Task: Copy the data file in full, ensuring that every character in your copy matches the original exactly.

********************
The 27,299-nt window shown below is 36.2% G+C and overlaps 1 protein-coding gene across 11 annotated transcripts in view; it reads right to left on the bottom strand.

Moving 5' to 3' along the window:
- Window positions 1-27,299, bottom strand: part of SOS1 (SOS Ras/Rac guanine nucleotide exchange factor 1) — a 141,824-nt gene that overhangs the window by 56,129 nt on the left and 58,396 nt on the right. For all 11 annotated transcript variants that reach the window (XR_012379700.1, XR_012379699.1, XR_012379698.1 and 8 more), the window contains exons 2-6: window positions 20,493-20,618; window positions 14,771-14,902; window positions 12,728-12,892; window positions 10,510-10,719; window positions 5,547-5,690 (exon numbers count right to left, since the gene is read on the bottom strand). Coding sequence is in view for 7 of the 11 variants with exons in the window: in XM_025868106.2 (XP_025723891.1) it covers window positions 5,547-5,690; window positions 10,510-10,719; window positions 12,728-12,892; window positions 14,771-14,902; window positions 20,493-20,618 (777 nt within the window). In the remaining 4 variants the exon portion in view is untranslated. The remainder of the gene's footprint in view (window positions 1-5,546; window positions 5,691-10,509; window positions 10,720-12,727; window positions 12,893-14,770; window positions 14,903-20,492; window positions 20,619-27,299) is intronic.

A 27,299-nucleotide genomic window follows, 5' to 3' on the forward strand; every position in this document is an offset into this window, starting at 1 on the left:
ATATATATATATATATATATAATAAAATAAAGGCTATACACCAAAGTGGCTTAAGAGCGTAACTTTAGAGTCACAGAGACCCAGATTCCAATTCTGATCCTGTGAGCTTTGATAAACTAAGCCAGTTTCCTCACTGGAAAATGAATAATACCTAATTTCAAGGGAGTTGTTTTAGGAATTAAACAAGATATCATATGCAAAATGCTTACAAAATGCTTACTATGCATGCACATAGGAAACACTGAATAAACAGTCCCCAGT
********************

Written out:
The 27,299-nt window shown below is 36.2% G+C and overlaps 1 protein-coding gene across 11 annotated transcripts in view; it reads right to left on the bottom strand.

Moving 5' to 3' along the window:
- Window positions 1-27,299, bottom strand: part of SOS1 (SOS Ras/Rac guanine nucleotide exchange factor 1) — a 141,824-nt gene that overhangs the window by 56,129 nt on the left and 58,396 nt on the right. For all 11 annotated transcript variants that reach the window (XR_012379700.1, XR_012379699.1, XR_012379698.1 and 8 more), the window contains exons 2-6: window positions 20,493-20,618; window positions 14,771-14,902; window positions 12,728-12,892; window positions 10,510-10,719; window positions 5,547-5,690 (exon numbers count right to left, since the gene is read on the bottom strand). Coding sequence is in view for 7 of the 11 variants with exons in the window: in XM_025868106.2 (XP_025723891.1) it covers window positions 5,547-5,690; window positions 10,510-10,719; window positions 12,728-12,892; window positions 14,771-14,902; window positions 20,493-20,618 (777 nt within the window). In the remaining 4 variants the exon portion in view is untranslated. The remainder of the gene's footprint in view (window positions 1-5,546; window positions 5,691-10,509; window positions 10,720-12,727; window positions 12,893-14,770; window positions 14,903-20,492; window positions 20,619-27,299) is intronic.

A 27,299-nucleotide genomic window follows, 5' to 3' on the forward strand; every position in this document is an offset into this window, starting at 1 on the left:
ATATATATATATATATATATAATAAAATAAAGGCTATACACCAAAGTGGCTTAAGAGCGTAACTTTAGAGTCACAGAGACCCAGATTCCAATTCTGATCCTGTGAGCTTTGATAAACTAAGCCAGTTTCCTCACTGGAAAATGAATAATACCTAATTTCAAGGGAGTTGTTTTAGGAATTAAACAAGATATCATATGCAAAATGCTTACAAAATGCTTACTATGCATGCACATAGGAAACACTGAATAAACAGTCCCCAGT